Kashmiris likely to get domicile rights

Talk of restoration of domicile rights engenders hope in Kashmir, reports Riyaz Wani

The Centre is reportedly mulling to grant domicile rights to residents of Jammu and Kashmir to protect employment and land ownership rights. New Delhi, reports said, is doing this keeping in view the huge unemployment among educated J&K youth and to address the sensitivities in the state turned union territory about the buying of land by outsiders.

After nullification of Article 370 on August 5, J&K has lost the protections which barred outsiders from settling down in the state and also allowed only the local residents to apply for jobs in the then state government. This has become a source of great unease in the UT, with a majority of people seeking restoration of these rights. But so far the central government has been non-commital on the issue.

But if the centre does restore these protections, it is likely to be welcomed by the people in the UT and will go some way to address the deep anxieties among the people, more so in Kashmir Valley, as to their identity.

One of the biggest concerns of the people In Kashmir Valley after the repeal of Article 370 has been buying of the UT land by outsiders and also loss of jobs to them. So far, parties across the ideological divide, including the BJP which undid these protections, has sought back the domicile rights.

Even the senior BJP leader from the UT, Nirmal Singh has called for the grant of a domicile rights to J&K on the pattern of similar laws in Himachal Pradesh and north eastern states.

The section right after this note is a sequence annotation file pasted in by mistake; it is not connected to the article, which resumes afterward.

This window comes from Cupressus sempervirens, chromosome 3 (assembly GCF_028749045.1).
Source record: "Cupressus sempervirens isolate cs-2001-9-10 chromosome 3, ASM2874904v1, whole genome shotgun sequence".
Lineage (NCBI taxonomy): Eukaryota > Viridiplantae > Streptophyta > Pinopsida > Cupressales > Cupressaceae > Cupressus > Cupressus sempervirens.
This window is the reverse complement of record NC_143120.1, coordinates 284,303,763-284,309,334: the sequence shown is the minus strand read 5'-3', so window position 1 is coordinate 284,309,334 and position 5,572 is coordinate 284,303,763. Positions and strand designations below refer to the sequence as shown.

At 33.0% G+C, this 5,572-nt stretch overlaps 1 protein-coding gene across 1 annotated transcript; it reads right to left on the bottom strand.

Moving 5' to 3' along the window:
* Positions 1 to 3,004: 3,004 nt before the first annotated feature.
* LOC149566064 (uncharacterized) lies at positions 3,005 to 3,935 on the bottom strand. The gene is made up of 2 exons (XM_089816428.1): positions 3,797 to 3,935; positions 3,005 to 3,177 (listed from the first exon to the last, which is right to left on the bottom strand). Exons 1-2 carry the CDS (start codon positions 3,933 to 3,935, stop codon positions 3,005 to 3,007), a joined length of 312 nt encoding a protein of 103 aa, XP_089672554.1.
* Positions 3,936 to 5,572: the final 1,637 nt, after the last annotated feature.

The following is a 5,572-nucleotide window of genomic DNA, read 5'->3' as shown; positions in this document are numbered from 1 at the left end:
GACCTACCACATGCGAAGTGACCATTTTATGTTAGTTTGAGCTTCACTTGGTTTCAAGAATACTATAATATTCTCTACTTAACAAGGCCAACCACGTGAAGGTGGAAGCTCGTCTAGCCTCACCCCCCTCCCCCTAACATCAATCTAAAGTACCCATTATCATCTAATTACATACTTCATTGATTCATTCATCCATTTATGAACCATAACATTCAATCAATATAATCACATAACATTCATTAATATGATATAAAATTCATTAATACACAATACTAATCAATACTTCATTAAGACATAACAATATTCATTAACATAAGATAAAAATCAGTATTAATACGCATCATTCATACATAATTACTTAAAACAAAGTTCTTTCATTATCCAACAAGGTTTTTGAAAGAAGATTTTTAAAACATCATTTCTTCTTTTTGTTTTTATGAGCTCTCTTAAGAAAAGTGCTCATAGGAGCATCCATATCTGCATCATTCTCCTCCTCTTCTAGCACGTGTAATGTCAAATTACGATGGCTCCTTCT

“We are going to propose a domicile-like option for citizens of Jammu and Kashmir. The interests of the people of J&K shall be protected. Like in Himachal Pradesh and Punjab, agricultural land cannot be bought,” Singh, who was the deputy chief minister in the previous PDP-BJP government, told media after revocation of Article 370.

Top BJP leader and the party’s point man on J&K Ram Madhav has also offered assurances to people of J&K that their identity will be protected.

“All precautions will be taken so that there is no harm to the identity, culture, jobs and education of people of Jammu and Kashmir,” Madhav told a party workers’ function in Srinagar. “Centre will not take any step against the interests of the people of J&K”.

Recently, some senior leaders from the Valley were seen to be active on the political scene lobbying for the grant of Article 371 to J&K. Their alleged efforts created a buzz in Kashmir. Local papers have prominently carried reports on the activities of these leaders. And Beigh too lent credence to these reports by issuing a statement that Article 370 was indeed their goal.

However, the major J&K leaders which include three former chief ministers – Dr Farooq Abdullah, Omar Abdullah and Mehbooba Mufti – are still under detention. And which means these leaders haven’t warmed to the idea of Article 371. And in their absence, the idea is also unlikely to find any traction among the majority of people in the newly created union territory.

But it is also true that the fear of a demographic change runs so deep in the Valley that the people will certainly be relieved to get their domicile rights back. More so, when the reports of the centre creating a ‘land bank’ for the outside companies is only further deepening the fear. So far around 17,000 kanals of state land has been earmarked in the UT.

While there is no opposition to outside investment in the UT, people general fear this may be a ploy to give land to outsiders. “Issue is that the trust has taken a hit following revocation of Article 370,” says senior Vice President of Kashmir Chamber of Commerce and Industries Nasir Ahmad Khan. “And to address this, centre will have to take measures to give people a sense of reassurance.

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